Only one of the National Hockey League's top six teams during the regular season will remain in playoff competition following tonight's seventh game between Edmonton (1) and Calgary (6). Philadelphia (2), Quebec (4) and the New York Islanders (5) did not survive the first round. Washington (3) disappeared in the second.

The plethora of playoff upsets has brought varied reaction among hockey people. Some feel the success of the New York Rangers (14) and Toronto (19) makes the regular season a joke. Others believe it lends greater credibility to the playoffs. After all, if lesser teams never won, what would be the point?

Actually, the basic point of the playoffs is to hold fan interest where teams have fallen far behind by midseason. Toronto, an also-ran as early as November, has sellout crowds excited in April. So there.

As usual, teams derailed early in the playoffs want to change the setup. Boston General Manager Harry Sinden has suggested qualifying just eight clubs. As compensation to teams that would be left out of hot-weather hockey, he would increase the regular season by six games, to 86. The NHL Players Association already is on record as willing to accept salary cuts if the lengthy regular season were reduced.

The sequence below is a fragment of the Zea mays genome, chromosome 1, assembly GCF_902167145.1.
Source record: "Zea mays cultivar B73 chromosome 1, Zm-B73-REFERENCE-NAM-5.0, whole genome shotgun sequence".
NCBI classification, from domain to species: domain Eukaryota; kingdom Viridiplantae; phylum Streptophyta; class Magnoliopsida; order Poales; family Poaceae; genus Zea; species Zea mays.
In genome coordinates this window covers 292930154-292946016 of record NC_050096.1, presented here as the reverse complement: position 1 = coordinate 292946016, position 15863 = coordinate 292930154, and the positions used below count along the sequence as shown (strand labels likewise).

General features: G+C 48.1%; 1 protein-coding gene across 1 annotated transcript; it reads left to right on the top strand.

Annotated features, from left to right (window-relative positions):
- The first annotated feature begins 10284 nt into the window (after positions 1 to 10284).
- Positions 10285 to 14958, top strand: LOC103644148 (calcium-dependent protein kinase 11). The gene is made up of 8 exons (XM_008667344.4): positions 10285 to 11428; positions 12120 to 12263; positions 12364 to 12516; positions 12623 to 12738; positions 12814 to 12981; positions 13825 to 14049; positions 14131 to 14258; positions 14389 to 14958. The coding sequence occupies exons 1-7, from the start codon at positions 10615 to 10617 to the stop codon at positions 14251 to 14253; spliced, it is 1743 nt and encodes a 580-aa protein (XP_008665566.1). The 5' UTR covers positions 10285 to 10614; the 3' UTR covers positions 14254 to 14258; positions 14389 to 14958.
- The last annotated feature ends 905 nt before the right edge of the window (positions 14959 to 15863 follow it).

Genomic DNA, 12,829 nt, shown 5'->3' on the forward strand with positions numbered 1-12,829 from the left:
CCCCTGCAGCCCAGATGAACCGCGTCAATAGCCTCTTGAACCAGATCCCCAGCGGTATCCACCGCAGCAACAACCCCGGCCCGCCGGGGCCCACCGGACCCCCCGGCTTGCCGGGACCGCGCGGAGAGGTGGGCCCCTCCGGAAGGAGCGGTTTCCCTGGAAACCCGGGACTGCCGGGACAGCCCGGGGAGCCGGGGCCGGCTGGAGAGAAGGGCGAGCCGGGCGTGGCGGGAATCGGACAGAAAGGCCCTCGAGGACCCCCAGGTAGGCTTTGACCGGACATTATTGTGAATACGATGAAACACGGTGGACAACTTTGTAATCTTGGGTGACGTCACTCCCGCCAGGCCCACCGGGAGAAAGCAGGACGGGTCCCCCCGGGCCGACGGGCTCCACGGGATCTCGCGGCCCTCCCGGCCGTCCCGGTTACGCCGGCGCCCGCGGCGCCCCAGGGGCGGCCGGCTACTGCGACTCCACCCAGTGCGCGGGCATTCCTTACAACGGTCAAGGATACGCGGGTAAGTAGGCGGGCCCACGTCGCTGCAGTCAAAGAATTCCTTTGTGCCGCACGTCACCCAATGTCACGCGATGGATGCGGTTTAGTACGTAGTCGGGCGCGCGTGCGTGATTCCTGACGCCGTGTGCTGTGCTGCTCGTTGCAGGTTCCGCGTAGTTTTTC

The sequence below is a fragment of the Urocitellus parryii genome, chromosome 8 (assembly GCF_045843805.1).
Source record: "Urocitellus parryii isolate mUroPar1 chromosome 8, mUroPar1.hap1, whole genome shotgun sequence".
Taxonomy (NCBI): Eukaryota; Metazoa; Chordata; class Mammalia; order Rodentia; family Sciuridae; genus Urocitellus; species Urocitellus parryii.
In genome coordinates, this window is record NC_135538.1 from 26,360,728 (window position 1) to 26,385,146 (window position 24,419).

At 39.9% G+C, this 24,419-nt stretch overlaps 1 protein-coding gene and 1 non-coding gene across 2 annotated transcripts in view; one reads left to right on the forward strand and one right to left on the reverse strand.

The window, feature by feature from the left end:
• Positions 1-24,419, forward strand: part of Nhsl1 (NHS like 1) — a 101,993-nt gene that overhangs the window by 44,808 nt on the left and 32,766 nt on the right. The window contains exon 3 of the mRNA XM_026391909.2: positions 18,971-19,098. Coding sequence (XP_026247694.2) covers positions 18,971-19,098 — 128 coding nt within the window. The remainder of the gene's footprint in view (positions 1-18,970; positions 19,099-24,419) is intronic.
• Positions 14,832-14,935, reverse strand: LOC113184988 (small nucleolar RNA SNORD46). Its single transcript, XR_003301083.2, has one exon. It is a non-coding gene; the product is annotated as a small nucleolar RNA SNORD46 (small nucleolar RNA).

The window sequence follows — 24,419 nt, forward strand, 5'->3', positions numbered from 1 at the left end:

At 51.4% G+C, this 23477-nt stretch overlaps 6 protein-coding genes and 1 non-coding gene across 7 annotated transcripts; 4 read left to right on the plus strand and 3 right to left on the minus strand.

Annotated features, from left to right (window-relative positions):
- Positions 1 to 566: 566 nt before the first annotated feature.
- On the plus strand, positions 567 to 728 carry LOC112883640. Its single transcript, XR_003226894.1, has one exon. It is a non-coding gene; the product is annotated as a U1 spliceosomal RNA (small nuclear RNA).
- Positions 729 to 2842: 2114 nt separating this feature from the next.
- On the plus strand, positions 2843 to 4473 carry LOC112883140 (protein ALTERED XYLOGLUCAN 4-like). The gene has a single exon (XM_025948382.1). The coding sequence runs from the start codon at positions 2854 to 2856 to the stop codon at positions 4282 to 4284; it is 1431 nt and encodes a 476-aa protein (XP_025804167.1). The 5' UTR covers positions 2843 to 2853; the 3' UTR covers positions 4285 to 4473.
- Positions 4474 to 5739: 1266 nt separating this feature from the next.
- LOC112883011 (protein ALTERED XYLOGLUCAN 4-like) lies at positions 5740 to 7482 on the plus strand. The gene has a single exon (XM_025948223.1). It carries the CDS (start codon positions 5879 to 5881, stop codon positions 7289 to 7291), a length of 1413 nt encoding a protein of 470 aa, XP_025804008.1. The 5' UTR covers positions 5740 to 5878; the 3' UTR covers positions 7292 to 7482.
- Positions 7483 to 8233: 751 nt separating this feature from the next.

Center Bob Carpenter of the Washington Capitals and pitcher John Tudor of the St. Louis Cardinals live two blocks apart in Peabody, Mass., yet they have never met. The hockey and baseball seasons overlap considerably at both ends.

Hockey's lack of substantial television revenue is apparent in the bonuses to playoff players.

Each member of the Stanley Cup championship team receives $20,000, for playing anywhere from 15 to 26 games.

The Capitals earned $5,000 apiece for reaching the divisional final. They also got $2,000 each for finishing second in the Patrick Division during the regular season.

Dave Brown of Philadelphia ended the regular season third in penalty minutes with 277, trailing Joey Kocur of Detroit (377) and Torrie Robertson of Hartford (358).

The Flyers have an unworthy challenger in the minors, however. Steve Martinson of Hershey set an AHL record, 432 minutes, breaking the standard of 418 held by Brown. The AHL scoring champion was former Capital Paul Gardner of Rochester, with 112 points.

Scotty Morrison, the NHL's vice president for officiating, is upset by criticism that the referees refuse to call third-period penalties, no matter how blatant, in close playoff games. So Morrison's summer project is to watch videotapes of playoff third periods.